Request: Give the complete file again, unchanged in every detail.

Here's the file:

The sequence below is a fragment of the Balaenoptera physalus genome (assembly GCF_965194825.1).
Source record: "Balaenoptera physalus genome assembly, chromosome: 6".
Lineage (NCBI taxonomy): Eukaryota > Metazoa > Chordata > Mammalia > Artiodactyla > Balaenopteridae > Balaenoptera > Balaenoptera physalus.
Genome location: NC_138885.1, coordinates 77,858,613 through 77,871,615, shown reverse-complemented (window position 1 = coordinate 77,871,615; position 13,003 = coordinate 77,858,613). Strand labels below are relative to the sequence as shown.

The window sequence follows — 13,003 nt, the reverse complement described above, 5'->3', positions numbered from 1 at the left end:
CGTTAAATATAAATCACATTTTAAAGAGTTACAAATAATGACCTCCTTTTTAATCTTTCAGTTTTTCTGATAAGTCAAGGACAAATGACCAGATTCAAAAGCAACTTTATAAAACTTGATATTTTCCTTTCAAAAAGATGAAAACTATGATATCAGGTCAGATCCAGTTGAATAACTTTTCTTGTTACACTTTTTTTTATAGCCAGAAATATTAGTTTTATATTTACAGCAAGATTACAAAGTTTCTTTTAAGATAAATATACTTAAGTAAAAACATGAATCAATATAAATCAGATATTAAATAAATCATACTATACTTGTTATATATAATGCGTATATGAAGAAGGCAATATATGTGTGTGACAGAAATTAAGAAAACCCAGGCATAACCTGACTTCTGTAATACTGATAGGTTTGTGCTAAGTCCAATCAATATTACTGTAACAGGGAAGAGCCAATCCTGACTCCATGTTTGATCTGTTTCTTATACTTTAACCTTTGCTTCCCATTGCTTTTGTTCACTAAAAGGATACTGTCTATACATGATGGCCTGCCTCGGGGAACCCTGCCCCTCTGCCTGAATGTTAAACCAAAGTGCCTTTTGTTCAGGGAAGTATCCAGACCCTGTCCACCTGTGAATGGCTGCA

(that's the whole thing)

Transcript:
The sequence below is a fragment of the Balaenoptera physalus genome (assembly GCF_965194825.1).
Source record: "Balaenoptera physalus genome assembly, chromosome: 6".
Lineage (NCBI taxonomy): Eukaryota > Metazoa > Chordata > Mammalia > Artiodactyla > Balaenopteridae > Balaenoptera > Balaenoptera physalus.
Genome location: NC_138885.1, coordinates 77,858,613 through 77,871,615, shown reverse-complemented (window position 1 = coordinate 77,871,615; position 13,003 = coordinate 77,858,613). Strand labels below are relative to the sequence as shown.

The window sequence follows — 13,003 nt, the reverse complement described above, 5'->3', positions numbered from 1 at the left end:
CGTTAAATATAAATCACATTTTAAAGAGTTACAAATAATGACCTCCTTTTTAATCTTTCAGTTTTTCTGATAAGTCAAGGACAAATGACCAGATTCAAAAGCAACTTTATAAAACTTGATATTTTCCTTTCAAAAAGATGAAAACTATGATATCAGGTCAGATCCAGTTGAATAACTTTTCTTGTTACACTTTTTTTTATAGCCAGAAATATTAGTTTTATATTTACAGCAAGATTACAAAGTTTCTTTTAAGATAAATATACTTAAGTAAAAACATGAATCAATATAAATCAGATATTAAATAAATCATACTATACTTGTTATATATAATGCGTATATGAAGAAGGCAATATATGTGTGTGACAGAAATTAAGAAAACCCAGGCATAACCTGACTTCTGTAATACTGATAGGTTTGTGCTAAGTCCAATCAATATTACTGTAACAGGGAAGAGCCAATCCTGACTCCATGTTTGATCTGTTTCTTATACTTTAACCTTTGCTTCCCATTGCTTTTGTTCACTAAAAGGATACTGTCTATACATGATGGCCTGCCTCGGGGAACCCTGCCCCTCTGCCTGAATGTTAAACCAAAGTGCCTTTTGTTCAGGGAAGTATCCAGACCCTGTCCACCTGTGAATGGCTGCA